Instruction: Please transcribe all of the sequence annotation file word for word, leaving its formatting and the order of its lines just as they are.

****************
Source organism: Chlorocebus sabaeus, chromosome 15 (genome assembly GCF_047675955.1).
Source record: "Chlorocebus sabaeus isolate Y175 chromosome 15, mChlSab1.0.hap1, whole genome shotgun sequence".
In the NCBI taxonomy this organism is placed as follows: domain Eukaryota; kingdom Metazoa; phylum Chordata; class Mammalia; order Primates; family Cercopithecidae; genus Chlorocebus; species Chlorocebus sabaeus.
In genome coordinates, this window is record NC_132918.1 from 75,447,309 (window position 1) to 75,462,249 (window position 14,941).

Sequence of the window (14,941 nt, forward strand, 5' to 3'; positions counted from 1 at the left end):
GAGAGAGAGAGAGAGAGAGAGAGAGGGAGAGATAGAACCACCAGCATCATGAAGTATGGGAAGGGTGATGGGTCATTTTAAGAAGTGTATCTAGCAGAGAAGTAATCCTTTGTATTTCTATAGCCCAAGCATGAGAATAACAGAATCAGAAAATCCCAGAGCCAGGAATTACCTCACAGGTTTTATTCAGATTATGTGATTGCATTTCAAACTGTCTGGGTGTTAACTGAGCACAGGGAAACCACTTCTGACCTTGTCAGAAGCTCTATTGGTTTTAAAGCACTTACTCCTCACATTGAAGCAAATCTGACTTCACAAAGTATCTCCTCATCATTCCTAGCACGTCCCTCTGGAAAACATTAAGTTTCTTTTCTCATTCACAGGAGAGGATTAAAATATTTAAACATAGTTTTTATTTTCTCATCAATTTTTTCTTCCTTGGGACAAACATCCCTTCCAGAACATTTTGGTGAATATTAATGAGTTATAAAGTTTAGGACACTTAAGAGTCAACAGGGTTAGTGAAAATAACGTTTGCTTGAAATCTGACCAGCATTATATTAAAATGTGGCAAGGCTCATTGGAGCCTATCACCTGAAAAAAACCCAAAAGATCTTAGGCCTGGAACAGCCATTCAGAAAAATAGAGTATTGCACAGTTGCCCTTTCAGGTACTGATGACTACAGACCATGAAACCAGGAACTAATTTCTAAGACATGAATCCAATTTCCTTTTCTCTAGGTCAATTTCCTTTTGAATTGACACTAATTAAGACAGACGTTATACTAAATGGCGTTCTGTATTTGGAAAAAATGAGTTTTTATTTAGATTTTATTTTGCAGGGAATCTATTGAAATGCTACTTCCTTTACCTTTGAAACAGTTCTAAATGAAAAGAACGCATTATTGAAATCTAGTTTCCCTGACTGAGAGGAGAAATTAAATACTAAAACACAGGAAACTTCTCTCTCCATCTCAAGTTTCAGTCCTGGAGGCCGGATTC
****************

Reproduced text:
Source organism: Chlorocebus sabaeus, chromosome 15 (genome assembly GCF_047675955.1).
Source record: "Chlorocebus sabaeus isolate Y175 chromosome 15, mChlSab1.0.hap1, whole genome shotgun sequence".
In the NCBI taxonomy this organism is placed as follows: domain Eukaryota; kingdom Metazoa; phylum Chordata; class Mammalia; order Primates; family Cercopithecidae; genus Chlorocebus; species Chlorocebus sabaeus.
In genome coordinates, this window is record NC_132918.1 from 75,447,309 (window position 1) to 75,462,249 (window position 14,941).

Sequence of the window (14,941 nt, forward strand, 5' to 3'; positions counted from 1 at the left end):
GAGAGAGAGAGAGAGAGAGAGAGAGGGAGAGATAGAACCACCAGCATCATGAAGTATGGGAAGGGTGATGGGTCATTTTAAGAAGTGTATCTAGCAGAGAAGTAATCCTTTGTATTTCTATAGCCCAAGCATGAGAATAACAGAATCAGAAAATCCCAGAGCCAGGAATTACCTCACAGGTTTTATTCAGATTATGTGATTGCATTTCAAACTGTCTGGGTGTTAACTGAGCACAGGGAAACCACTTCTGACCTTGTCAGAAGCTCTATTGGTTTTAAAGCACTTACTCCTCACATTGAAGCAAATCTGACTTCACAAAGTATCTCCTCATCATTCCTAGCACGTCCCTCTGGAAAACATTAAGTTTCTTTTCTCATTCACAGGAGAGGATTAAAATATTTAAACATAGTTTTTATTTTCTCATCAATTTTTTCTTCCTTGGGACAAACATCCCTTCCAGAACATTTTGGTGAATATTAATGAGTTATAAAGTTTAGGACACTTAAGAGTCAACAGGGTTAGTGAAAATAACGTTTGCTTGAAATCTGACCAGCATTATATTAAAATGTGGCAAGGCTCATTGGAGCCTATCACCTGAAAAAAACCCAAAAGATCTTAGGCCTGGAACAGCCATTCAGAAAAATAGAGTATTGCACAGTTGCCCTTTCAGGTACTGATGACTACAGACCATGAAACCAGGAACTAATTTCTAAGACATGAATCCAATTTCCTTTTCTCTAGGTCAATTTCCTTTTGAATTGACACTAATTAAGACAGACGTTATACTAAATGGCGTTCTGTATTTGGAAAAAATGAGTTTTTATTTAGATTTTATTTTGCAGGGAATCTATTGAAATGCTACTTCCTTTACCTTTGAAACAGTTCTAAATGAAAAGAACGCATTATTGAAATCTAGTTTCCCTGACTGAGAGGAGAAATTAAATACTAAAACACAGGAAACTTCTCTCTCCATCTCAAGTTTCAGTCCTGGAGGCCGGATTC